Let’s say, for instance, that you want to refinance your 30-year mortgage loan to save money over the long haul, and the new loan drops your interest rate from 3.5% to 3.0%. If your mortgage loan has $150,000 left on it. If you were to stick with the 3.5% interest rate, you’d end up paying about $92,484.13 in interest over the life of the loan. If you refinanced to 3.0%, you’d pay about $85,432.80 in interest over the life of the loan.

That’s a savings difference of $7,051.33 over the life of the loan. So, in that case, you’d need to have closing costs less than $7,051.33 if the goal was to save interest over the long term. Otherwise, the overall savings would be negated.

But, if your goal was to save money on your payments each month, refinancing from 3.5% to 3.0% might still make sense — even if the closing costs negated the total savings. At 3.5%, a loan for $150,000 would cost you about $673.57 over the life of the 30-year loan. But if it dropped to 3.0% interest with a refinance, your monthly payments would be about $632.41 over the life of the loan. That’s a savings of about $40 less, give or take a few cents, each month.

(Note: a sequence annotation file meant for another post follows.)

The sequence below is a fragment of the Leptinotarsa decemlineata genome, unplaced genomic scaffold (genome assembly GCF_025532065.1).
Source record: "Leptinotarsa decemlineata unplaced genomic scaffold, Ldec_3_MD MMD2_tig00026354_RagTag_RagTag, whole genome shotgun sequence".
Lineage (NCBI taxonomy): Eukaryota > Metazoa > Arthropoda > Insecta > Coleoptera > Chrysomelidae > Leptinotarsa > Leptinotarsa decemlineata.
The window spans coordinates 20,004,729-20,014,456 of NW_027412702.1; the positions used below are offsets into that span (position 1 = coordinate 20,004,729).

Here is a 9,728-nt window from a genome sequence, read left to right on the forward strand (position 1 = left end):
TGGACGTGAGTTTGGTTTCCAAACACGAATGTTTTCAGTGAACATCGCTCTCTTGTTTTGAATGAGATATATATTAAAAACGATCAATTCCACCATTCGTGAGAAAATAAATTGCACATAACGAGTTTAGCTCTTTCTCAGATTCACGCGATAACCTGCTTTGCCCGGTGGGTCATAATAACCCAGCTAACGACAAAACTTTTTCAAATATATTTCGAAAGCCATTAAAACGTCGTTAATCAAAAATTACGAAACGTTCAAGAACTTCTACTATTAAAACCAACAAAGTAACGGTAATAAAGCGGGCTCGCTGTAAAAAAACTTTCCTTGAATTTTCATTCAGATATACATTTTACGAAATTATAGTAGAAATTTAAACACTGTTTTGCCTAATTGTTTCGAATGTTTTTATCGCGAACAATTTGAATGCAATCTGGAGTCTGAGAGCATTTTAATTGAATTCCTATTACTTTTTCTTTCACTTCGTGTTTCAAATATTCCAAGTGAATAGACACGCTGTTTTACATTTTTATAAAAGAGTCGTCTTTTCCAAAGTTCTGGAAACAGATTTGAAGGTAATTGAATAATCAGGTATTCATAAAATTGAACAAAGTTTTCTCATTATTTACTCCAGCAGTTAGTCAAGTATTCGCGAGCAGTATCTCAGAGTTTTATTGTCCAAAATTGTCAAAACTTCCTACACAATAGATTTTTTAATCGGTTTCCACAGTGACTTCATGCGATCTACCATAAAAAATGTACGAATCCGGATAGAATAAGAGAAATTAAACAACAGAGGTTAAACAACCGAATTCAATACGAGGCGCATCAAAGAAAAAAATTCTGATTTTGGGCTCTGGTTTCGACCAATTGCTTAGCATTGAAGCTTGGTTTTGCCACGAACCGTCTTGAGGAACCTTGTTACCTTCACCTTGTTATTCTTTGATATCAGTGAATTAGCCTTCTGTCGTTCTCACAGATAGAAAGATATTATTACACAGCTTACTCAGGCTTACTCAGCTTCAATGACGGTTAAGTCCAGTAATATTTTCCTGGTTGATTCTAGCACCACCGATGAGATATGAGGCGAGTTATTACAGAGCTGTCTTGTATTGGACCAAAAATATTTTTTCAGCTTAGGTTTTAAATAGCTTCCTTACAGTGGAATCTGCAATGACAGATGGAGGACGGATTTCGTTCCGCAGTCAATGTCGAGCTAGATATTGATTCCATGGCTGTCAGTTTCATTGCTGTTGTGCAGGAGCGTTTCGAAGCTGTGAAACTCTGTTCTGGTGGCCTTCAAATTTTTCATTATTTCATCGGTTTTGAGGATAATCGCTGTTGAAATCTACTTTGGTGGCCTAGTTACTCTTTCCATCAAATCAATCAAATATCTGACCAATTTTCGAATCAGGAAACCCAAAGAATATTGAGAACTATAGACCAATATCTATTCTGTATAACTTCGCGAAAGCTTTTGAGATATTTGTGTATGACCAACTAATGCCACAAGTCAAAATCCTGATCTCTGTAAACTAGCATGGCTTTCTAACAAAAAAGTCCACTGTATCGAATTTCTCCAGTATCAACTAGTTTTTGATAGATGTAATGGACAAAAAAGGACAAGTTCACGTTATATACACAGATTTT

If you’re trying to figure out whether a refinance would make sense for your needs, you can use this mortgage refinance calculator to determine whether the numbers work for your needs.

The final word 

Refinancing your mortgage can save you a significant amount of money under the right circumstances, but everyone’s mortgage and needs are different. Having a clear goal in mind can help you make sure your refi is worth the cost of closing and the hassle of going through the mortgage lending process a second time.

Two important factors to consider when making the decision are your goals and how long you’ll be in your home. Refinancing often makes the most sense for borrowers who aren’t going to sell their home soon, since it takes time for the interest savings to be worth the extra closing costs. Whether you’re looking to save with a lower interest rate or lower your monthly payment with a longer term, having a plan can help you know when the timing is right.

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Rayna Perry

Personal Finance Copywriter

Rayna Perry is a Personal Finance Copywriter at Interest.com and a Public Relations major at the University of Georgia. When not writing about personal finance, she is usually watching a great movie or creating a new playlist.